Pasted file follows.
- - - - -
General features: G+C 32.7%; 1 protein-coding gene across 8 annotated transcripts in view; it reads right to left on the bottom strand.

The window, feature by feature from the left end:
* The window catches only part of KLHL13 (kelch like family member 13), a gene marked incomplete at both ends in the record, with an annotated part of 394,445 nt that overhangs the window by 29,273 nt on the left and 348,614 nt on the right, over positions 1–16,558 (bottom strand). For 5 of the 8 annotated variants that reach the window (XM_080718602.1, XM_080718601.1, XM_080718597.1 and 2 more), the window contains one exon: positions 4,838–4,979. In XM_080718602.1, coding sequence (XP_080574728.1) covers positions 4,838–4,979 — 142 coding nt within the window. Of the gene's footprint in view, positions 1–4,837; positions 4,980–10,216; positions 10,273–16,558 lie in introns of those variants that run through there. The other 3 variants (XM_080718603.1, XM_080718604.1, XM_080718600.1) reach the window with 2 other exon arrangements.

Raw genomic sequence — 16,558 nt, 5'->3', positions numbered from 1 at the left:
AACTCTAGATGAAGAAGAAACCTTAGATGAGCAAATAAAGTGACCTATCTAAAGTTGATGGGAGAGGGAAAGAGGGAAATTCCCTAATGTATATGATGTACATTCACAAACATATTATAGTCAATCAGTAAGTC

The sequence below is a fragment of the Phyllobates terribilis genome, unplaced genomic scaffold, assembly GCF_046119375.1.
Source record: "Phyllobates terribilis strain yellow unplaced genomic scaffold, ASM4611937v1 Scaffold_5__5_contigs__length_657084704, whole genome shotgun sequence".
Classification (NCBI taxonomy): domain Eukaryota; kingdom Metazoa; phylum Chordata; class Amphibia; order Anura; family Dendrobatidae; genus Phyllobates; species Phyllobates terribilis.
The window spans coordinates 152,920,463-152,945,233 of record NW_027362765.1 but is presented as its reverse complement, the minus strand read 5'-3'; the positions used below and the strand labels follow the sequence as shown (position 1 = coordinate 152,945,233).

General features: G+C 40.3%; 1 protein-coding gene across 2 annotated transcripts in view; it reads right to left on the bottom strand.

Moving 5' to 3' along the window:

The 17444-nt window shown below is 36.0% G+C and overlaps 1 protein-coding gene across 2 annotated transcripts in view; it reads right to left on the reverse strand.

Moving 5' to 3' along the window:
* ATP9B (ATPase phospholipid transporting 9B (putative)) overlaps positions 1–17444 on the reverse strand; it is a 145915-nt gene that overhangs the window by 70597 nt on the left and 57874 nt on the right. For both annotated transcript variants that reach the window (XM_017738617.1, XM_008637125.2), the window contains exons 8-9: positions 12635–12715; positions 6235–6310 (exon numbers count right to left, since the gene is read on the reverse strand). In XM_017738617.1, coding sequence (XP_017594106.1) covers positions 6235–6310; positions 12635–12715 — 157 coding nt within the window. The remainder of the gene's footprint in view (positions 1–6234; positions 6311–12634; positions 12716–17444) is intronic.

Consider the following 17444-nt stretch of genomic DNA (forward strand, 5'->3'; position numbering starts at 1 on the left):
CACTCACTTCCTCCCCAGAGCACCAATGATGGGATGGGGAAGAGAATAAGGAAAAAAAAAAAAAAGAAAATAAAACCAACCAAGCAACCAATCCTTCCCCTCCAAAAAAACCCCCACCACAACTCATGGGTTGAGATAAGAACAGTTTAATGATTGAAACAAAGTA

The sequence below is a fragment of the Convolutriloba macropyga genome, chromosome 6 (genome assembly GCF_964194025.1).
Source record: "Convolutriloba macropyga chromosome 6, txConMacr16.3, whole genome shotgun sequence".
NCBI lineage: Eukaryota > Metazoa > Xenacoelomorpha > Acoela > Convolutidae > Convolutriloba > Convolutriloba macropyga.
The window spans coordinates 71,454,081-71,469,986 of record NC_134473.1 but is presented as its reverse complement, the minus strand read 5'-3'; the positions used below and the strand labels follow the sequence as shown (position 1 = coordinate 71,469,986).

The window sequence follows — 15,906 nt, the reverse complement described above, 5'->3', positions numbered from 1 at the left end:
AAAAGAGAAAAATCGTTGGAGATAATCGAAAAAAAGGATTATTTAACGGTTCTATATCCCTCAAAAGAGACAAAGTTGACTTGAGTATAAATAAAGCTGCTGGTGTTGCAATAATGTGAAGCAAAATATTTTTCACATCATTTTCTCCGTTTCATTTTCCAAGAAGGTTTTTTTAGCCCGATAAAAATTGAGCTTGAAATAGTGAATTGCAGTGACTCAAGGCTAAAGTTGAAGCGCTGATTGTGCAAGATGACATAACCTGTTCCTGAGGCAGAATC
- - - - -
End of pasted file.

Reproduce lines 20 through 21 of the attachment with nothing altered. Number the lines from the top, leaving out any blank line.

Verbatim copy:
The window spans coordinates 71,454,081-71,469,986 of record NC_134473.1 but is presented as its reverse complement, the minus strand read 5'-3'; the positions used below and the strand labels follow the sequence as shown (position 1 = coordinate 71,469,986).

The window sequence follows — 15,906 nt, the reverse complement described above, 5'->3', positions numbered from 1 at the left end: